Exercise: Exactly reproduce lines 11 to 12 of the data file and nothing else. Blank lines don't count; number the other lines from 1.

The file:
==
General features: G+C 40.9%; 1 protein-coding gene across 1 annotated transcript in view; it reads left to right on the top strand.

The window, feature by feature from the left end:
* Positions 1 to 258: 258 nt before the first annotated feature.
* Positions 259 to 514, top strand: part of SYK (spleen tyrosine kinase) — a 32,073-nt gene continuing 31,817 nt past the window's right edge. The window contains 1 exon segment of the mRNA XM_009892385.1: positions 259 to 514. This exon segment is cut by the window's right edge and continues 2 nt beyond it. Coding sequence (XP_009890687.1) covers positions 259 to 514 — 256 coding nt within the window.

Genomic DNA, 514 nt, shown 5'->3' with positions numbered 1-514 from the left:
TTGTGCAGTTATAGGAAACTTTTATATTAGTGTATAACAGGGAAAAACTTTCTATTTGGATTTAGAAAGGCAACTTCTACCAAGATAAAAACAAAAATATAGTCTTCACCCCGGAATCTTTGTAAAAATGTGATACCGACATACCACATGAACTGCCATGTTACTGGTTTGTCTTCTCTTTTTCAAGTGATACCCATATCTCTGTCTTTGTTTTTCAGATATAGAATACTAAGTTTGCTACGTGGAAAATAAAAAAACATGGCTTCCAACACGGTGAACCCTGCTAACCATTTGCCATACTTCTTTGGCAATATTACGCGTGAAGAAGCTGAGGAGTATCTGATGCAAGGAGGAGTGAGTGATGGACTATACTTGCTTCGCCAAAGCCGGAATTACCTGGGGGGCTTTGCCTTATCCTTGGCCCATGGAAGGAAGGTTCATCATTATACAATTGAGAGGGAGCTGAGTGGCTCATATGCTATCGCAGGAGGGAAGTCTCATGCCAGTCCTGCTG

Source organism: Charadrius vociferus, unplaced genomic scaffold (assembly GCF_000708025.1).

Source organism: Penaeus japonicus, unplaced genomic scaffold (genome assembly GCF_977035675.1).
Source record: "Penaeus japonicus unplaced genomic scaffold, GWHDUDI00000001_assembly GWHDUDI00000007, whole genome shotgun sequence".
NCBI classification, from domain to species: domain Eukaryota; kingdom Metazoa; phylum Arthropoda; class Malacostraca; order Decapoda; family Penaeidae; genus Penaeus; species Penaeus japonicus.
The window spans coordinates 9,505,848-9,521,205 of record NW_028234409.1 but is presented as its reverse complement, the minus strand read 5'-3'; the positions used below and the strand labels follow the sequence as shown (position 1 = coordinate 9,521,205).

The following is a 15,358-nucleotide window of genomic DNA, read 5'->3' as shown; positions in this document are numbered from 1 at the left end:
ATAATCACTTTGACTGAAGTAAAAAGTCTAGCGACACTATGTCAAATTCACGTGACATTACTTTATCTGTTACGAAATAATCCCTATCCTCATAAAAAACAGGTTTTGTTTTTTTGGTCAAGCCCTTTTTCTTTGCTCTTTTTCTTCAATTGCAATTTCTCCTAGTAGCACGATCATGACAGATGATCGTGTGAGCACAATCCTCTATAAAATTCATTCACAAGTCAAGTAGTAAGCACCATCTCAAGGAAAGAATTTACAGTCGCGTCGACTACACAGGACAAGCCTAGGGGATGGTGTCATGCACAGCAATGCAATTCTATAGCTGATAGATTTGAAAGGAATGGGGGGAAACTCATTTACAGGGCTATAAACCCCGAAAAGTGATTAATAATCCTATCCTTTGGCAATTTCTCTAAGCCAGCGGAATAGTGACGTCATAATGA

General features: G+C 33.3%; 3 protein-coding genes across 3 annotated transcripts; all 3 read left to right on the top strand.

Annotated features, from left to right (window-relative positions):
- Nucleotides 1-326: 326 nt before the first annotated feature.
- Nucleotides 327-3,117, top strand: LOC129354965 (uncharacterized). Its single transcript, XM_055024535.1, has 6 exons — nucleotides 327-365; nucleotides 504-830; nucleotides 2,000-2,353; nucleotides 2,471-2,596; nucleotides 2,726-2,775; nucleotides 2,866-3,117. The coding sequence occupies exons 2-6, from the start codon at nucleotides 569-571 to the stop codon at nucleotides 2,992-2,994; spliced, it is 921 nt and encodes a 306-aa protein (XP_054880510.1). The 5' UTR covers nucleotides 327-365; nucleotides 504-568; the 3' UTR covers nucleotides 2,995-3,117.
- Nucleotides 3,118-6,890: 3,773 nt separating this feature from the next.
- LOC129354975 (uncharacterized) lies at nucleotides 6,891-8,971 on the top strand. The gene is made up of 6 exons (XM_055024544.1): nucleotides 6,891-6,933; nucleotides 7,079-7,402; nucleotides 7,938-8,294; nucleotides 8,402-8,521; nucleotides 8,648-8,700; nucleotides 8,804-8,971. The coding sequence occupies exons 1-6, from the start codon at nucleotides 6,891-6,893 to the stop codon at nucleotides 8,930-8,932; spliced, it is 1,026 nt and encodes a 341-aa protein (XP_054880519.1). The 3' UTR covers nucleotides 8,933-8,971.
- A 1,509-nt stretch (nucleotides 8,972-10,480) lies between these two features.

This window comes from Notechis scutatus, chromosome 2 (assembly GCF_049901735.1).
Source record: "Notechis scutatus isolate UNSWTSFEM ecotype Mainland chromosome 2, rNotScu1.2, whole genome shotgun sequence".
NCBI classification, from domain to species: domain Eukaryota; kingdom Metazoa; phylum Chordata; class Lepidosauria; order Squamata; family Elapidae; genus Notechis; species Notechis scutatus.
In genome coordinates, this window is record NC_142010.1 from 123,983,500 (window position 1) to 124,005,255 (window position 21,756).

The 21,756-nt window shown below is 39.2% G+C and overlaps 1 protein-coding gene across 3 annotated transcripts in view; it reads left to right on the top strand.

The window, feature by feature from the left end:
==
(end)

The window spans coordinates 9,505,848-9,521,205 of record NW_028234409.1 but is presented as its reverse complement, the minus strand read 5'-3'; the positions used below and the strand labels follow the sequence as shown (position 1 = coordinate 9,521,205).

The following is a 15,358-nucleotide window of genomic DNA, read 5'->3' as shown; positions in this document are numbered from 1 at the left end: